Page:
by Duggan Flanakin
The Environmental Protection Agency’s (EPA) Clean Air Scientific Advisory Committee determined air quality standards for fine particulate matter are sufficiently protective of the public health and do not need to be tightened further.
The Clean Air Scientific Advisory Committee (CASAC) of the U.S. Environmental Protection Agency (EPA) determined air quality standards for fine particulate matter are sufficiently protective of the public health and do not need to be tightened further.
The committee voted four to two to advise EPA Administrator Andrew Wheeler the standards for particles no larger than 2.5 microns (PM 2.5) in the air are effective at their current level…
Claims EPA used poorly designed scientific studies to justify lowering allowable PM 2.5 standards in 2012 were fleshed out in a lawsuit filed that year by Steve Milloy, publisher of JunkScience.com and a policy advisor to The Heartland Institute, which publishes Environment & Climate News.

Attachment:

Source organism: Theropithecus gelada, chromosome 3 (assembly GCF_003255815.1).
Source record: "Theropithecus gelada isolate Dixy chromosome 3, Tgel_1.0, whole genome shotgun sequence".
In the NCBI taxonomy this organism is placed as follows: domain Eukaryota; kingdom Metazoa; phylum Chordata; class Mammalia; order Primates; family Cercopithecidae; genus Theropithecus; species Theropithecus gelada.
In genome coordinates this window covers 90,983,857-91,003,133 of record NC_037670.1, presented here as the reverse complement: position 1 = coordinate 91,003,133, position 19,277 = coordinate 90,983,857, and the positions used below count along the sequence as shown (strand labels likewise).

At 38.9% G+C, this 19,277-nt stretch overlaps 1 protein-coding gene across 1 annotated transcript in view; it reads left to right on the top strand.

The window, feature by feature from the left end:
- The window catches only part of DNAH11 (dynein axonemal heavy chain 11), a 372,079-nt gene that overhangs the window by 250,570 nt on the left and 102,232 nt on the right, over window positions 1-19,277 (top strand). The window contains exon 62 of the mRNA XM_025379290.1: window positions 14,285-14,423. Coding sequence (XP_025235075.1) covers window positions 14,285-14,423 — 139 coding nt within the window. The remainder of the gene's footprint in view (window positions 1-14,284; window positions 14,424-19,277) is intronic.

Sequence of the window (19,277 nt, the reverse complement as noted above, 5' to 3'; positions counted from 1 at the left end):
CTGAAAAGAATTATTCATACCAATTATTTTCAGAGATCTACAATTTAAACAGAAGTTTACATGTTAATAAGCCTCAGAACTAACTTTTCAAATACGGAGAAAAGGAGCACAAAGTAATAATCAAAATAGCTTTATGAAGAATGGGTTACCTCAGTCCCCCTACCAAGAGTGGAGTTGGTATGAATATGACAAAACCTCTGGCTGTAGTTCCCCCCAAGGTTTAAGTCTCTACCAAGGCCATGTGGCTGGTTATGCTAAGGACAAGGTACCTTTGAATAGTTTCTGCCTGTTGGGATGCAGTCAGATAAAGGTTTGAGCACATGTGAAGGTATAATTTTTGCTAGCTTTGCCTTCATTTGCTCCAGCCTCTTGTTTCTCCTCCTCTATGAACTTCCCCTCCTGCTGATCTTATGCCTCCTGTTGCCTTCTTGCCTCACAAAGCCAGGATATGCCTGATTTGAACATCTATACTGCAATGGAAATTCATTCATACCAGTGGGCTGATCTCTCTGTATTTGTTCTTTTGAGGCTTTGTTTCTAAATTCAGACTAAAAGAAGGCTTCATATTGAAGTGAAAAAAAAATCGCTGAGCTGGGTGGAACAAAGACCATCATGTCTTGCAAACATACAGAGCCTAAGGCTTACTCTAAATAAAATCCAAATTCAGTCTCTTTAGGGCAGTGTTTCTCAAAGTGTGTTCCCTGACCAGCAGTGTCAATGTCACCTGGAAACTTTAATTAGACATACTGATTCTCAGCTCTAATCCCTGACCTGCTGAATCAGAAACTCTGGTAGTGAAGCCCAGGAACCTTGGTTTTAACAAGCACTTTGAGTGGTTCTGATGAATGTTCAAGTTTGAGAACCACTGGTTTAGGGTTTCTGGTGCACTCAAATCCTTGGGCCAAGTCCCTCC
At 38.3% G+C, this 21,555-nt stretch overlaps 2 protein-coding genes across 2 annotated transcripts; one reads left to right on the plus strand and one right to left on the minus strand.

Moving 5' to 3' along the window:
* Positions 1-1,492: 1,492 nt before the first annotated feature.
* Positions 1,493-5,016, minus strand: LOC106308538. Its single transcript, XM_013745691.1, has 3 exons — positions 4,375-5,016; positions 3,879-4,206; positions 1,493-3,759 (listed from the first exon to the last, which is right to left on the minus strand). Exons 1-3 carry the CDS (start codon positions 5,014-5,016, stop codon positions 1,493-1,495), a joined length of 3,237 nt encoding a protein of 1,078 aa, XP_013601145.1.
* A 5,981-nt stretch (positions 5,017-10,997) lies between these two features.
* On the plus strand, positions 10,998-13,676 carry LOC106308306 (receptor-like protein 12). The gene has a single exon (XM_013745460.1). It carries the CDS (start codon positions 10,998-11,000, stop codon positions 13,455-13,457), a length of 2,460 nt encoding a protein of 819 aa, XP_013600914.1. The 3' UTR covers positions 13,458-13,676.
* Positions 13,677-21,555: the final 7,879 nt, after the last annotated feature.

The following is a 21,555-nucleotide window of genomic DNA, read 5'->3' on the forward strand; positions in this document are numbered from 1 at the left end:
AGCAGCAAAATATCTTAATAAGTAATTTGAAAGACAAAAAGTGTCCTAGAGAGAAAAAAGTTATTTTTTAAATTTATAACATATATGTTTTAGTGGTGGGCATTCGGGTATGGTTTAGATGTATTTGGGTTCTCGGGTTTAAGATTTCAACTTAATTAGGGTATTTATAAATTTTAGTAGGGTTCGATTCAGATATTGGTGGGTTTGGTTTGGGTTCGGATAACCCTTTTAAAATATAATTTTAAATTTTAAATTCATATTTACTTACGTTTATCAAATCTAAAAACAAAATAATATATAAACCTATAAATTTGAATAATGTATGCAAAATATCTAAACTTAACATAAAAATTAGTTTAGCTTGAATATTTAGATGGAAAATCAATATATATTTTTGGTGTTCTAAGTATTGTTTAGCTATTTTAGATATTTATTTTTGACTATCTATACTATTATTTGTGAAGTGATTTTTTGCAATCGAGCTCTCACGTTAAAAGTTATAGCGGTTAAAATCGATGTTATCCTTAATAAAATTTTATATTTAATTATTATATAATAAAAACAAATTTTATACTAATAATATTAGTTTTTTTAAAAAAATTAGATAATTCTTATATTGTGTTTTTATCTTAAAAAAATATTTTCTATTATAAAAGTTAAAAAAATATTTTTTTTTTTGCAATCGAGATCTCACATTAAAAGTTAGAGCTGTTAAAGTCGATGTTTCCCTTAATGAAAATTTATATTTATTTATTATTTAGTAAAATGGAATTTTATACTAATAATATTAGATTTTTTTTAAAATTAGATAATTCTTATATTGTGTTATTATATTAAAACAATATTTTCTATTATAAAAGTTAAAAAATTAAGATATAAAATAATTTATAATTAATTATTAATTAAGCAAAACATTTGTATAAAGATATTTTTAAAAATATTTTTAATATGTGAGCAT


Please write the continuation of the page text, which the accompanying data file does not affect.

Milloy’s lawsuit said EPA illegally experimented on human subjects by exposing them in laboratory tests to what the agency claimed to be super-lethal doses of fine particulate matter.
“EPA admitted to the court its PM epidemiology was just mere statistics and insufficient by itself to conclude PM kills,” Milloy told Environment & Climate News. “EPA lawyers told the court that the agency undertook the human experiments because the epidemiology was inadequate.
“Despite exposing hundreds of elderly and sick people to extremely high levels of particulates, levels it had previously claimed were potentially deadly, EPA did not report a single adverse effect—not one—so the clinical experiments provided no biological evidence to support EPA’s claim of harm from PM 2.5,” Milloy said.